Different Gods, Different Paths

Jeremy J. Baer

The late Roman pagan, Symmachus, famously said there were more than one path to truth.

Greco-Roman polytheism as such had no concrete theology or moral code tethered to its established rituals.  This left people considerably free to interpret a reality of a world full of gods.

For most people, the gods were individual, supernatural beings who influenced the universe, and therefore were in a position to grant blessings and calamities on humanity.  Whether as individuals or – much more often – as communities of worshipers, they entreated these supernatural beings for a wide variety of favors, most rather practical.  Military victory, good harvests, good health and cure for plagues, prosperity and welfare,  safe travel, knowledge of the future, etc. – these were the concerns of the ancient human.

What did these gods require in return for their services? Not much.  Ritual purity; a temple or shrine; and a festival every month, year or several years, usually involving a sacrifice and in some occasions contests of skill.   Some deities like Zeus, Apollo or Athene might also generally promote a stable social order, but they stopped short of thrusting a detailed moral code on their adherents.  In the sum of things, the people honored the gods through rituals, and in return the gods were thought to confer favors, or at least refrain from doling out their wrath.

Those wanting a more personal religion had to find it outside the constraints of this straightforward communal contract with the gods.   The evidence suggests plenty of people needed or wanted a more personal religion, thus infusing deities who offered such with no small amount of popularity.   Dionysus, Kore, Isis, Cybele, and Mithras were deities who offered either a better afterlife or a spiritual transformation – or in some cases both.    Adherents had to be initiated into the secret rites and understandings of the deity, and follow any proscribed ethical code and ontology offered by the cult.    Relative to the communal cults, these savior deities offered much, but demanded much.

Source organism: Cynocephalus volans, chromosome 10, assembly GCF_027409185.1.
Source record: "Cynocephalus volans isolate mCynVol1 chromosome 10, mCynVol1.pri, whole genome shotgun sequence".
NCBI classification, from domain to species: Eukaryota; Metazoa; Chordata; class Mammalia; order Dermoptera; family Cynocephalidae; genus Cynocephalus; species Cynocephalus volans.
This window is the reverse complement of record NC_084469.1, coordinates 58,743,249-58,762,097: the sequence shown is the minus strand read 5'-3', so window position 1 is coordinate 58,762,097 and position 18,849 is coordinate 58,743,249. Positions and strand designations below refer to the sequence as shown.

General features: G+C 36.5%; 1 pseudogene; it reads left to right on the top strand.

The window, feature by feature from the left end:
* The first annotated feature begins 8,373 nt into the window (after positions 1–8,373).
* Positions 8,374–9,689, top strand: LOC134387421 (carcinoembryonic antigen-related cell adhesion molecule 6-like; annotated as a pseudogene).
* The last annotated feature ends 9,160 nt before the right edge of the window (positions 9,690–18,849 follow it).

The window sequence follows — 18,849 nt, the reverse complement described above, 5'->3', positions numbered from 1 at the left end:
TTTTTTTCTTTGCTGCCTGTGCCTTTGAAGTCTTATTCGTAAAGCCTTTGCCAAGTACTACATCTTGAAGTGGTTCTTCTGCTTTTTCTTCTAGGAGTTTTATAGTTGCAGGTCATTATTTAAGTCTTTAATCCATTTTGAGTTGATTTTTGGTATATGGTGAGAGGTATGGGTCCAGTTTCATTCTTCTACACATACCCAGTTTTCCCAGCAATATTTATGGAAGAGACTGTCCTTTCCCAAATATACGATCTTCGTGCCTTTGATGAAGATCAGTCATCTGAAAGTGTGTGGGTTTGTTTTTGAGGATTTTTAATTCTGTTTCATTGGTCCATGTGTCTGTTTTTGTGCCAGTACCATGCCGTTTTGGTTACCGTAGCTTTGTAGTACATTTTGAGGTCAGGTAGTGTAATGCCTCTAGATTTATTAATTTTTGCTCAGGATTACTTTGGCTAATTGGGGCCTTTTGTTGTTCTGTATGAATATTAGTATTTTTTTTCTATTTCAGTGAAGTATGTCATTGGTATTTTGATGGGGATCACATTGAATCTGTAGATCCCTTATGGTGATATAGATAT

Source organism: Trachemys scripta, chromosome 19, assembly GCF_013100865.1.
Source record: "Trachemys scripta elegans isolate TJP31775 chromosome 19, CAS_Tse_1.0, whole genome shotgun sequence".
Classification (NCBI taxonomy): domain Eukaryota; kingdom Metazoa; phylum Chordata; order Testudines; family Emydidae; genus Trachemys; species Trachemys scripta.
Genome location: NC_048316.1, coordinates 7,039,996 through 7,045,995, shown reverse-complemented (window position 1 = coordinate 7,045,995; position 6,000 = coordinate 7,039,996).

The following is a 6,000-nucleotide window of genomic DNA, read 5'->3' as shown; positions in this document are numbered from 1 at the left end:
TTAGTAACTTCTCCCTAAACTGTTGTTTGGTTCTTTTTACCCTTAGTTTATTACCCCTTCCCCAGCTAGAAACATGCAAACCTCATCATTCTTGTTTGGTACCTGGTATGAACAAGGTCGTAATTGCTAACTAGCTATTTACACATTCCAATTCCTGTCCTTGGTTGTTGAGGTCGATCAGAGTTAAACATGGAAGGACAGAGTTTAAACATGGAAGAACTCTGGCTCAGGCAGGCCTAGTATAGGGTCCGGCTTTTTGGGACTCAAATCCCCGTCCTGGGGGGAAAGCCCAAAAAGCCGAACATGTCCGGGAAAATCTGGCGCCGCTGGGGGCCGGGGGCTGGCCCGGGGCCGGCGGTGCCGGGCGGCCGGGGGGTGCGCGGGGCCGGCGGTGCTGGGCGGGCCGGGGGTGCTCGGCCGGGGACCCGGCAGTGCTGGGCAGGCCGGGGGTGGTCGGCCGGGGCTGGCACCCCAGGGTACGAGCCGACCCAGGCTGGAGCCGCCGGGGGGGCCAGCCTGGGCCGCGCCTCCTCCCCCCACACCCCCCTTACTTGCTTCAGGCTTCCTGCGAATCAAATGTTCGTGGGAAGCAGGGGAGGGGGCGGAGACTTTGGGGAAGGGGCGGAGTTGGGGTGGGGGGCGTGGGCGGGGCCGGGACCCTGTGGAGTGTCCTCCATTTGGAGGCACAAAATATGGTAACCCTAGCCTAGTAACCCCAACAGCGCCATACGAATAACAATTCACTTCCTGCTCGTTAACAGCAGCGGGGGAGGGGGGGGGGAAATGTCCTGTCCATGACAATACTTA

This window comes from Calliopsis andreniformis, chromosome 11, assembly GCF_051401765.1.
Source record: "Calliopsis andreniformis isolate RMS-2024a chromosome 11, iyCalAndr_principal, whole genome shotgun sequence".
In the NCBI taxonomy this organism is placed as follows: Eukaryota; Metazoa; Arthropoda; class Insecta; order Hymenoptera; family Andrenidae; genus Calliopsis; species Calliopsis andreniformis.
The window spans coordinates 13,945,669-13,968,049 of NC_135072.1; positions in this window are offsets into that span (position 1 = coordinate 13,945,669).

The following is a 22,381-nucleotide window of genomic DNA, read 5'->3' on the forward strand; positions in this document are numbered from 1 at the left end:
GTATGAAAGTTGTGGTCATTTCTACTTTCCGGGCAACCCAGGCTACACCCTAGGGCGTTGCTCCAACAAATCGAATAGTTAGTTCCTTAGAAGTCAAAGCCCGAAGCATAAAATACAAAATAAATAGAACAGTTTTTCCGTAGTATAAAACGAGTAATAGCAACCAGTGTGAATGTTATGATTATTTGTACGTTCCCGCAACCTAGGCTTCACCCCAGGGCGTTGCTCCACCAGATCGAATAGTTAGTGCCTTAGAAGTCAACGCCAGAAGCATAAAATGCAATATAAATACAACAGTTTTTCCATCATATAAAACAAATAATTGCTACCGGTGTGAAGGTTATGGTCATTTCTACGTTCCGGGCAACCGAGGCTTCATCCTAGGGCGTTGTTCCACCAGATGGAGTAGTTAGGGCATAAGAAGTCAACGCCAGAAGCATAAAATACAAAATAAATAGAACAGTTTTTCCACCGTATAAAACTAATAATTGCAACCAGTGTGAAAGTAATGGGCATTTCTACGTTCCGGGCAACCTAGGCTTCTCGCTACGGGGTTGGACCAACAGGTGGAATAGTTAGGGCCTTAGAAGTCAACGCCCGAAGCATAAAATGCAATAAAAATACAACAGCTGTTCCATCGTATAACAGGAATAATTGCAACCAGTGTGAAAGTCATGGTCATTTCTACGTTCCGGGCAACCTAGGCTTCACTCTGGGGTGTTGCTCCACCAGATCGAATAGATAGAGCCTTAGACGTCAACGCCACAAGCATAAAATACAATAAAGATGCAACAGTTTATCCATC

One could belong to the traditional communal cults and these private mystery groups. In fact, many did.  The mystery gods were demanding, but not to the point of compelling an individual to sever all ties with family and community.  Most individuals would not want to totally abandon their community and its chosen patron deities.  And even if they clandestinely harbored such a wish, to act openly in doing so would have incurred the wrath of their fellow citizens and the civic officials.

Then there were the philosophers and other associated intellectuals, who interpreted  Greco-Roman religion through the light of Hellenic philosophy or Greco-Egyptian theurgy.  For them religion had a definite theology, usually pantheistic in nature and quite often involving several layers of reality.  On the whole the deities were less individual supernatural beings in their own right and more metaphors for currents of the cosmos.  The cosmos itself was the reality, and in some cases a maze to be navigated by those in possession of the correct wisdom or magical techniques.  This philosophy of the educated also usually imbued a definite moral code on its practitioners, which can be described broadly as humanistic in concern and rational in temperament.

The religion of the philosophers, while a valid level of Greco-Roman religion,  receives an attention out of proportion to the number of people who actually practiced it.  As the common people did not leave books for posterity, scholars have no choice but to focus on primary texts written by elite males.    Then too there is the fact that these intellectual writings provided the ground in which Christianity developed.     But it should be noted that the average peasant or lower class urban dweller in Greek and Latin speaking lands most likely did not have the ability or inclination to follow these highbrow concepts of religion.

My own practice incorporates the first and second strands.  Within the privacy of my own home, and before my bedroom shrine, I make simple offerings to such gods as Hermes, asking for such mundane matters as luck and prosperity, and assurance in my travels.   But then too I honor Isis as a savior deity, which involves not only daily offerings but the internalization of a certain ontology.

I have no qualms with those holding a philosophical or theurgic view of the gods.  But invariably on pagan lists I encounter those who suggest we all – not just these individuals themselves – should look at the gods and our relationships to them through that filter.  I have to say I am not interested, and that furthermore I do not find such things necessary.



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